Edwin Ronald "Eddie" Firmani (Italian pronunciation: [ˈɛddi firˈmaːni]; born 7 August 1933) is a retired footballer and manager. A former forward, he was born in South Africa, but represented Italy internationally.
|Full name||Edwin Ronald Firmani|
|Date of birth||7 August 1933|
|Place of birth||Cape Town, South Africa|
|1949–1950||Clyde F.C. (Cape Town)|
|1975||Tampa Bay Rowdies||1||(0)|
|1975–1977||Tampa Bay Rowdies|
|1977–1979||New York Cosmos|
|1984||New York Cosmos|
|1996||New York/New Jersey MetroStars|
|* Senior club appearances and goals counted for the domestic league only|
Firmani played as a centre or inside forward. He joined English team Charlton Athletic in 1950 and became a regular goal scorer, including scoring five goals in a 6–1 win against Aston Villa in 1955. At the time the Charlton team included several South Africans, John Hewie, Stuart Leary and Sid O'Linn. During his first spell with Charlton he married Pat Robinson, daughter of the club's assistant manager. Later in 1955 he moved to Italian team Sampdoria for £35,000, which at the time was a record transfer fee involving a British club, beginning an eight-year spell in Italy when he gained three caps for the Italian national team, qualifying for the national team because his grandfather was Italian. He also played for Internazionale and Genoa.
While playing in Italy, he was given a nickname which was later modified twice. He was originally called Il Tacchino (The Turkey) because he flapped his elbows when he ran. It was first changed to Il Tacchino Freddo (The Cold Turkey) for the phlegmatic way he celebrated his goals, before he was finally known as Il Tacchino d'Oro (The Golden Turkey) when he began scoring with greater frequency.
In 1960 Firmani wrote a volume of autobiography "Football with the Millionaires", which provides an interesting contrast between the lifestyle of Italian footballers and their English counterparts in the era of the maximum wage.
He returned to England in 1963, linking up again with Charlton, now playing in the second division. After two years he moved to Southend United in the third division but returned to The Valley for a third spell with Charlton two seasons later. In total, he made 177 appearances for the Addicks, scoring 89 goals. In recognition of his talents, he was named as Charlton's greatest overseas player in 2005. Firmani is the only man ever to have scored 100 League goals in both England and Italy, albeit only 50 in the English first division. In 1975, he played one game for the Tampa Bay Rowdies of the North American Soccer League.
In 1967 Firmani was appointed Charlton manager and retired as a player. Firmani thus became the first Italian international to manage an English club. In his second season in charge, Charlton finished third in the Second Division just missing out on promotion. He was fired in March 1970 with the Addicks battling against relegation to the Third Division.
Firmani moved to North America and managed several North American Soccer League sides: Tampa Bay Rowdies, New York Cosmos and Philadelphia Fury which turned into Montreal Manic. He managed the Rowdies to the NASL championship in 1975 in his first year in charge and was named the NASL coach of the year in 1976, when he guided Tampa Bay to the best regular season record. He also led the Rowdies to the finals of the NASL's indoor tournament in both 1975 and 1976, winning the latter. He was the first of only three coaches (Ron Newman and Al Miller) to win both an outdoor and indoor title in the NASL.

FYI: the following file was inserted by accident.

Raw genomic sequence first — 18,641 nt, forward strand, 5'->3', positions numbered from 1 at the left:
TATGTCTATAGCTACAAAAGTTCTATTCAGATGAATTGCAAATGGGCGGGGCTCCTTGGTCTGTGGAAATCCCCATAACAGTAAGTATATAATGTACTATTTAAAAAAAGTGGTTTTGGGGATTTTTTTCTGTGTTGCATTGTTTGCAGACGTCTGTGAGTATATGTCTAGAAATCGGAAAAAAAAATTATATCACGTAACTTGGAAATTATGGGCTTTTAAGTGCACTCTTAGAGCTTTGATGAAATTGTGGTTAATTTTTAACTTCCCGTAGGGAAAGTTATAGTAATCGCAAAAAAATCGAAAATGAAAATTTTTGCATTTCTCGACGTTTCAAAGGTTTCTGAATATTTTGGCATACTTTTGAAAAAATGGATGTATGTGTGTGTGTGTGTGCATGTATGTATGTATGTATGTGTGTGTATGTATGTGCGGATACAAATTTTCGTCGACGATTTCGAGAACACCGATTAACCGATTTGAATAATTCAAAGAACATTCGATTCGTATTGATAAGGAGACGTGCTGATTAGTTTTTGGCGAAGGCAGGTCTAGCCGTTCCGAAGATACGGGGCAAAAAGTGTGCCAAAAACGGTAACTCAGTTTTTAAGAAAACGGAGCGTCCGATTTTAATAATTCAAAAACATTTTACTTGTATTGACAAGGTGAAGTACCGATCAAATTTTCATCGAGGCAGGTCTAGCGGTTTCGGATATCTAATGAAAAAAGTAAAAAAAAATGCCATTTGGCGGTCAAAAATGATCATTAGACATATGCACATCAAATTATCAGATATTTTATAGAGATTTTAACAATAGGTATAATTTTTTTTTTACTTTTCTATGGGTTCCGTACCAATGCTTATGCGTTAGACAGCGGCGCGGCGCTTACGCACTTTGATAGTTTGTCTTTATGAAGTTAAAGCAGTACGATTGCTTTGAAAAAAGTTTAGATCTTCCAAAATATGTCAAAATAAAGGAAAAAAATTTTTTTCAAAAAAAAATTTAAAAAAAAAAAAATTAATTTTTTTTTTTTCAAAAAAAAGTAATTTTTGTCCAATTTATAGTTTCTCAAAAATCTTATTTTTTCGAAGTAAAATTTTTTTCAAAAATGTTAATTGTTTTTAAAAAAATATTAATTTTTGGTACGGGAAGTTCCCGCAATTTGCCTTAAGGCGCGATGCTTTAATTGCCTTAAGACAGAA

In 1977 Firmani was signed by the Cosmos mid-season, after having resigned from the Rowdies for personal reasons. At the time the Cosmos had a team featuring Pelé, Beckenbauer, Giorgio Chinaglia et al. Firmani added Carlos Alberto, Brazil's World Cup-winning captain of 1970, and the Cosmos won back-to-back titles in 1977 and 1978. For the second time in three years his squad had the best record at the end of the 1978 season. After being fired by the Cosmos in June 1979, he was quickly hired to coach the New Jersey Americans of the American Soccer League. The following season, he returned to coach in the NASL as coach of the Fury.
He later managed Canadian sides FC Inter-Montréal of the Canadian Professional Soccer League in 1983 and Montreal Impact in 1993 of the American Professional Soccer League and lastly the Major League Soccer side New York/New Jersey MetroStars in 1996.
The Middle East
Firmani coached in the Middle East during the mid-to-late 1980s, and in the early 1990s. He worked as a manager in both Kuwait and later in Oman. He mentioned in an interview how he and his wife had "liked it in Oman", and then described how he had led Sur to the first division for the first time in the club's history. After Sur was promoted to first division, Mohammed Bahwan, son of famous Omani car-dealership owner, Saud Bahwan, gave Firmani and members of the club large bonuses.
He was also held captive during the First Gulf War, but was released unharmed.
|Italy national team|
|1.||11 November 1956||Wankdorfstadion, Bern||Switzerland||1–1||1–1||1956 Dr. Gerö Cup|
|2.||23 March 1958||Praterstadion, Vienna||Austria||2–1||2–3||1958 Dr. Gerö Cup|
- Moses, Sam. "All the way with Tampa Bay," Sports Illustrated, September 1, 1975 (article on page 48). Retrieved December 12, 2020
- "NASL-". www.nasljerseys.com. Retrieved 25 July 2018.
- Harris, Nick (19 May 2010). "From Cape Town to NY, via Charlton: the footballing life of Eddie Firmani". the Guardian. Retrieved 25 July 2018.
- Yannis, Alex. "SIDELINES; Continuous Success in Volatile Corner". Retrieved 25 July 2018.
- "Eddie Firmani – profile". European Football. Retrieved 6 January 2012.